Consider the mechanic which actually drives the 'price' of a stock.
In simplest terms, the 'price' of a stock is the price at which the most recent trade occurred. ie: if the price of IBM is $100/share, that means the last time someone bought IBM stock, they paid $100.
Above and below the 'spot price', are dozens/hundreds/thousands of buyers and sellers who have placed orders that no one is yet willing to match. ie: if IBM's spot price is at $100, there could still be 10,000 people willing to sell for $101 (called the 'ask' price, for the lowest price someone is currently willing to sell at), and 15,000 willing to buy for $99 (called the 'bid' price, for the highest price someone is currently willing to buy for).
Until someone is willing to buy for $101, then no one will be able to sell at $101. Until someone is willing to sell for $99, no one will be able to buy for $99. Typically orders are placed in the market at a particular limit. Meaning that those orders to buy at $99/sell at $101 are already in the 'system', and will be matched immediately as soon as someone is willing to meet the price on the other side.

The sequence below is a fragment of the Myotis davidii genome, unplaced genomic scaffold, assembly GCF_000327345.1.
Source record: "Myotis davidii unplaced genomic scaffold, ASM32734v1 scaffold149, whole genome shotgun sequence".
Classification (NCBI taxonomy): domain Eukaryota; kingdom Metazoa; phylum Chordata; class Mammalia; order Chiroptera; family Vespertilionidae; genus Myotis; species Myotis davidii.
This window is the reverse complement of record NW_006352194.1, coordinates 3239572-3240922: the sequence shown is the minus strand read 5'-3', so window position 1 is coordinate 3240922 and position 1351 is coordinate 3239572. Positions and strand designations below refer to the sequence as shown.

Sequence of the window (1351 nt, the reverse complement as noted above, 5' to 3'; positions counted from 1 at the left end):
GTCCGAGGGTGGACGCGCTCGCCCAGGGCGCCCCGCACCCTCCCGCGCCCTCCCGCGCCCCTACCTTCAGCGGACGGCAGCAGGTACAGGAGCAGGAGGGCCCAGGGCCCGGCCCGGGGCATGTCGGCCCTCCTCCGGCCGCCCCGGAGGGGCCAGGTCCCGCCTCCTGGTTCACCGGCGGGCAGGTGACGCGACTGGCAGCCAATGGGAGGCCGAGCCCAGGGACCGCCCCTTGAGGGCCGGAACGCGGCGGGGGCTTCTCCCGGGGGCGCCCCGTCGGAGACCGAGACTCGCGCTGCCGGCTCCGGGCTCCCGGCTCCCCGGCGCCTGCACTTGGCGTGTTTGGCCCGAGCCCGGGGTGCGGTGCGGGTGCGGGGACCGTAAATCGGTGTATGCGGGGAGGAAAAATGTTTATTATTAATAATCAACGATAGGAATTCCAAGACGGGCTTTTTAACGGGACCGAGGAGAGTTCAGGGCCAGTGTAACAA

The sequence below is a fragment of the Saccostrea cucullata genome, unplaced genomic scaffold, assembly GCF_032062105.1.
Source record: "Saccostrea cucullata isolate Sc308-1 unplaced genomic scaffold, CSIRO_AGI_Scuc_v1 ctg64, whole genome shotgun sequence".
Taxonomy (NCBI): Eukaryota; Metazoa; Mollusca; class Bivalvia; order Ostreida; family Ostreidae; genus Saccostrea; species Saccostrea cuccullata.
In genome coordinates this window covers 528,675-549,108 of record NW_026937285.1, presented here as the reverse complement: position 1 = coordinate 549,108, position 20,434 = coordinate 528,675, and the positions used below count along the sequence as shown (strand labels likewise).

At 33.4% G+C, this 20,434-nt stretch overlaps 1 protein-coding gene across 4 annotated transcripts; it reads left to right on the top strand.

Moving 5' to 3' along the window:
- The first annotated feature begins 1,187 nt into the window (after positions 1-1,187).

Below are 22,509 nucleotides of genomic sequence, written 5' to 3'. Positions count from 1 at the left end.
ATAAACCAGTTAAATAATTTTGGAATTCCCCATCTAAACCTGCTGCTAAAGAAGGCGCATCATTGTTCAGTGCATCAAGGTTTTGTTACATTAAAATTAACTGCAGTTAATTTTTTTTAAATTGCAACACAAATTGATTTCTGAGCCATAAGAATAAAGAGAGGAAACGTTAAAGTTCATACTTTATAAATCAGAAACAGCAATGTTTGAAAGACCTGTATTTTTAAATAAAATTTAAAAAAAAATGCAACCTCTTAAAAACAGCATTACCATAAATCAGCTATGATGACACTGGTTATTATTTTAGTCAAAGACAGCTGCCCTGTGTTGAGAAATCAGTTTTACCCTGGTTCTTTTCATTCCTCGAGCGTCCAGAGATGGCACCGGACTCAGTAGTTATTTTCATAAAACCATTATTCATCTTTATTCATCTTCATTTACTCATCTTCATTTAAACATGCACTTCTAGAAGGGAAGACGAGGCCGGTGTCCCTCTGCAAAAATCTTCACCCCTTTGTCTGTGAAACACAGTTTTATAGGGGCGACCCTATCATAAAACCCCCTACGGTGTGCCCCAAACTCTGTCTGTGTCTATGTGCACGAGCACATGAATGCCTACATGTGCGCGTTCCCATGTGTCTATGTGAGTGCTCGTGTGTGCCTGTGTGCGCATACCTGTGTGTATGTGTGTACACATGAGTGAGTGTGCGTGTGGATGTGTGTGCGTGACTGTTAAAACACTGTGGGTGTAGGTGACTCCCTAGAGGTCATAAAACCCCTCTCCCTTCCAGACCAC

Now consider general market economics: high demand drives up price, and high supply drives down price. If the details above for IBM were yesterday, and today some news came out that IBM was laying off employees, imagine that another 10,000 people who held shares wanted to sell. Now there would be 20,000 sellers and only 15,000 buyers. If those new sellers were aggressive about wanting to sell, they would have to drop their price to $99, to match the highest buyers in the market.
Put together, this means that as more sellers enter the market, supply of shares increases, driving down price. Conversely, as more buyers enter the market, demand for shares increases, driving up share price.
As a result of the above, you can say that (all else being equal) if price for a stock goes up, there were more buyers that day, and if price goes down, there were more sellers that day. On the face of it, that is not necessarily true, because you could have the same number of buyers and sellers, one side could have simply decreased/increased their acceptable price to match the other side.